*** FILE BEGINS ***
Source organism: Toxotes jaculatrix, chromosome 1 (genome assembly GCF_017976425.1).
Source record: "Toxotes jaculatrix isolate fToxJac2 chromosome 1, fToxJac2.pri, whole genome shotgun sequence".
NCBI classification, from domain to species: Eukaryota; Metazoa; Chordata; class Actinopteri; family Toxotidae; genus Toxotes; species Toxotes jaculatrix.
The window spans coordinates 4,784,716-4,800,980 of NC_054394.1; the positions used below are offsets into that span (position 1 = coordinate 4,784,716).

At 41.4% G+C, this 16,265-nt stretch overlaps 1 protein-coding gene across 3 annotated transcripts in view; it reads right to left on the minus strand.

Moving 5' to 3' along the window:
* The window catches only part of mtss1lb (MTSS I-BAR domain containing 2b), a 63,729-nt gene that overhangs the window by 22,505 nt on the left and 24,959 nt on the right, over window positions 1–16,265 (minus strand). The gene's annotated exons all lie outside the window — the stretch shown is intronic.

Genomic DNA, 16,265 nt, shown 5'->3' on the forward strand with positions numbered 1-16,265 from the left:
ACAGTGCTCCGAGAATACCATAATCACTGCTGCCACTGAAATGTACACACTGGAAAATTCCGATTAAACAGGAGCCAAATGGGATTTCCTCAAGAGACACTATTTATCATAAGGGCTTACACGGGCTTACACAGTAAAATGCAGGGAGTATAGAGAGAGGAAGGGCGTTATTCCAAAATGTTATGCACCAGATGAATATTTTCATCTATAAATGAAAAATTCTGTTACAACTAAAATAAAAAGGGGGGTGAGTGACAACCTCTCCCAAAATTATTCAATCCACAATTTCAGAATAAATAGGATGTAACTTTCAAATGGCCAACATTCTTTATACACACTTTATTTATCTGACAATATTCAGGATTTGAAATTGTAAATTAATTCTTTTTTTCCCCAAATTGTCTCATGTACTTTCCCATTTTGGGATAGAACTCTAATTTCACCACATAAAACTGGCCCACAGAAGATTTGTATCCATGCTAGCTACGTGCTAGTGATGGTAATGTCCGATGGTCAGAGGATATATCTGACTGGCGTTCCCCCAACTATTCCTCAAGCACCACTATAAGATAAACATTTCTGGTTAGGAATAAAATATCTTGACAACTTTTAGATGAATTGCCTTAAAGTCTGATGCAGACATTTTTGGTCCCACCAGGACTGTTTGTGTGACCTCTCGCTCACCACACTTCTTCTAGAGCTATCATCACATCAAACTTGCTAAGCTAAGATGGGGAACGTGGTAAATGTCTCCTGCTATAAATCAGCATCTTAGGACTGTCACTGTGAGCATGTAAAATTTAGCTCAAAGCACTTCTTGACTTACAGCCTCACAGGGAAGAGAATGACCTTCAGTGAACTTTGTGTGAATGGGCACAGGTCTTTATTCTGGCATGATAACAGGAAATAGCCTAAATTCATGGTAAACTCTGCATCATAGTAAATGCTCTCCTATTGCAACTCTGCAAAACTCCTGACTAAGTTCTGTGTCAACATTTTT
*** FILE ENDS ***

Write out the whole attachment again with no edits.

Source organism: Toxotes jaculatrix, chromosome 1 (genome assembly GCF_017976425.1).
Source record: "Toxotes jaculatrix isolate fToxJac2 chromosome 1, fToxJac2.pri, whole genome shotgun sequence".
NCBI classification, from domain to species: Eukaryota; Metazoa; Chordata; class Actinopteri; family Toxotidae; genus Toxotes; species Toxotes jaculatrix.
The window spans coordinates 4,784,716-4,800,980 of NC_054394.1; the positions used below are offsets into that span (position 1 = coordinate 4,784,716).

At 41.4% G+C, this 16,265-nt stretch overlaps 1 protein-coding gene across 3 annotated transcripts in view; it reads right to left on the minus strand.

Moving 5' to 3' along the window:
* The window catches only part of mtss1lb (MTSS I-BAR domain containing 2b), a 63,729-nt gene that overhangs the window by 22,505 nt on the left and 24,959 nt on the right, over window positions 1–16,265 (minus strand). The gene's annotated exons all lie outside the window — the stretch shown is intronic.

Genomic DNA, 16,265 nt, shown 5'->3' on the forward strand with positions numbered 1-16,265 from the left:
ACAGTGCTCCGAGAATACCATAATCACTGCTGCCACTGAAATGTACACACTGGAAAATTCCGATTAAACAGGAGCCAAATGGGATTTCCTCAAGAGACACTATTTATCATAAGGGCTTACACGGGCTTACACAGTAAAATGCAGGGAGTATAGAGAGAGGAAGGGCGTTATTCCAAAATGTTATGCACCAGATGAATATTTTCATCTATAAATGAAAAATTCTGTTACAACTAAAATAAAAAGGGGGGTGAGTGACAACCTCTCCCAAAATTATTCAATCCACAATTTCAGAATAAATAGGATGTAACTTTCAAATGGCCAACATTCTTTATACACACTTTATTTATCTGACAATATTCAGGATTTGAAATTGTAAATTAATTCTTTTTTTCCCCAAATTGTCTCATGTACTTTCCCATTTTGGGATAGAACTCTAATTTCACCACATAAAACTGGCCCACAGAAGATTTGTATCCATGCTAGCTACGTGCTAGTGATGGTAATGTCCGATGGTCAGAGGATATATCTGACTGGCGTTCCCCCAACTATTCCTCAAGCACCACTATAAGATAAACATTTCTGGTTAGGAATAAAATATCTTGACAACTTTTAGATGAATTGCCTTAAAGTCTGATGCAGACATTTTTGGTCCCACCAGGACTGTTTGTGTGACCTCTCGCTCACCACACTTCTTCTAGAGCTATCATCACATCAAACTTGCTAAGCTAAGATGGGGAACGTGGTAAATGTCTCCTGCTATAAATCAGCATCTTAGGACTGTCACTGTGAGCATGTAAAATTTAGCTCAAAGCACTTCTTGACTTACAGCCTCACAGGGAAGAGAATGACCTTCAGTGAACTTTGTGTGAATGGGCACAGGTCTTTATTCTGGCATGATAACAGGAAATAGCCTAAATTCATGGTAAACTCTGCATCATAGTAAATGCTCTCCTATTGCAACTCTGCAAAACTCCTGACTAAGTTCTGTGTCAACATTTTT